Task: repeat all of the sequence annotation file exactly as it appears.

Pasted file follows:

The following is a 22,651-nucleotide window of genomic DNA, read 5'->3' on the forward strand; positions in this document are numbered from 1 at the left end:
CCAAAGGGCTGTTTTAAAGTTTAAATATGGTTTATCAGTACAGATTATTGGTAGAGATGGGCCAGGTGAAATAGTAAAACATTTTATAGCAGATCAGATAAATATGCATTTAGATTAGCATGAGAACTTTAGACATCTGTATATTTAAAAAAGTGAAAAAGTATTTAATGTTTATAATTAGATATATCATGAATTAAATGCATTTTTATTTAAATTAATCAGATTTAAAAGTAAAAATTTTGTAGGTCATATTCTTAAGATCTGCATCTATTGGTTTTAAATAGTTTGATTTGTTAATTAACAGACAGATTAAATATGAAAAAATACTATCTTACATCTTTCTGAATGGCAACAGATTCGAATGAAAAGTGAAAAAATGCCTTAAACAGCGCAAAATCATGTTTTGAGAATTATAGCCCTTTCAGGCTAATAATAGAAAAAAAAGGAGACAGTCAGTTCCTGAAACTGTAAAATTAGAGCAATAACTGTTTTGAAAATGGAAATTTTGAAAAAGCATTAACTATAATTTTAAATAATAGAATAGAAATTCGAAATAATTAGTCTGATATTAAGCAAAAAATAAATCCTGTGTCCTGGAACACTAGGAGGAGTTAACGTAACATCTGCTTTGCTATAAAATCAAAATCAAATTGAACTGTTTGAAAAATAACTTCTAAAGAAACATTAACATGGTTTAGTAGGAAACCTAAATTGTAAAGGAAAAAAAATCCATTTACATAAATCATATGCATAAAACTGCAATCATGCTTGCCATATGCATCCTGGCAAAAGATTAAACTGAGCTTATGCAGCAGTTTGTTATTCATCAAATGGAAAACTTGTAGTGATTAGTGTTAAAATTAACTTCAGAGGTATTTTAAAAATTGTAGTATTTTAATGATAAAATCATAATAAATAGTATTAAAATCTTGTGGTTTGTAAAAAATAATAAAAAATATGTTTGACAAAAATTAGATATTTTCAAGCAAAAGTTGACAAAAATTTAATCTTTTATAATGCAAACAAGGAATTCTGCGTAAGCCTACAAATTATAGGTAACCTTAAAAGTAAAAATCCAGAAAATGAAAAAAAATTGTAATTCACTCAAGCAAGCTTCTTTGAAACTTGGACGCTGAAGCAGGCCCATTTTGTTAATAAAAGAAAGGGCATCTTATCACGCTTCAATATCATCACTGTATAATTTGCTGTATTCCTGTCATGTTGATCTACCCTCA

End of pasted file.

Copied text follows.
The following is a 22,651-nucleotide window of genomic DNA, read 5'->3' on the forward strand; positions in this document are numbered from 1 at the left end:
CCAAAGGGCTGTTTTAAAGTTTAAATATGGTTTATCAGTACAGATTATTGGTAGAGATGGGCCAGGTGAAATAGTAAAACATTTTATAGCAGATCAGATAAATATGCATTTAGATTAGCATGAGAACTTTAGACATCTGTATATTTAAAAAAGTGAAAAAGTATTTAATGTTTATAATTAGATATATCATGAATTAAATGCATTTTTATTTAAATTAATCAGATTTAAAAGTAAAAATTTTGTAGGTCATATTCTTAAGATCTGCATCTATTGGTTTTAAATAGTTTGATTTGTTAATTAACAGACAGATTAAATATGAAAAAATACTATCTTACATCTTTCTGAATGGCAACAGATTCGAATGAAAAGTGAAAAAATGCCTTAAACAGCGCAAAATCATGTTTTGAGAATTATAGCCCTTTCAGGCTAATAATAGAAAAAAAAGGAGACAGTCAGTTCCTGAAACTGTAAAATTAGAGCAATAACTGTTTTGAAAATGGAAATTTTGAAAAAGCATTAACTATAATTTTAAATAATAGAATAGAAATTCGAAATAATTAGTCTGATATTAAGCAAAAAATAAATCCTGTGTCCTGGAACACTAGGAGGAGTTAACGTAACATCTGCTTTGCTATAAAATCAAAATCAAATTGAACTGTTTGAAAAATAACTTCTAAAGAAACATTAACATGGTTTAGTAGGAAACCTAAATTGTAAAGGAAAAAAAATCCATTTACATAAATCATATGCATAAAACTGCAATCATGCTTGCCATATGCATCCTGGCAAAAGATTAAACTGAGCTTATGCAGCAGTTTGTTATTCATCAAATGGAAAACTTGTAGTGATTAGTGTTAAAATTAACTTCAGAGGTATTTTAAAAATTGTAGTATTTTAATGATAAAATCATAATAAATAGTATTAAAATCTTGTGGTTTGTAAAAAATAATAAAAAATATGTTTGACAAAAATTAGATATTTTCAAGCAAAAGTTGACAAAAATTTAATCTTTTATAATGCAAACAAGGAATTCTGCGTAAGCCTACAAATTATAGGTAACCTTAAAAGTAAAAATCCAGAAAATGAAAAAAAATTGTAATTCACTCAAGCAAGCTTCTTTGAAACTTGGACGCTGAAGCAGGCCCATTTTGTTAATAAAAGAAAGGGCATCTTATCACGCTTCAATATCATCACTGTATAATTTGCTGTATTCCTGTCATGTTGATCTACCCTCA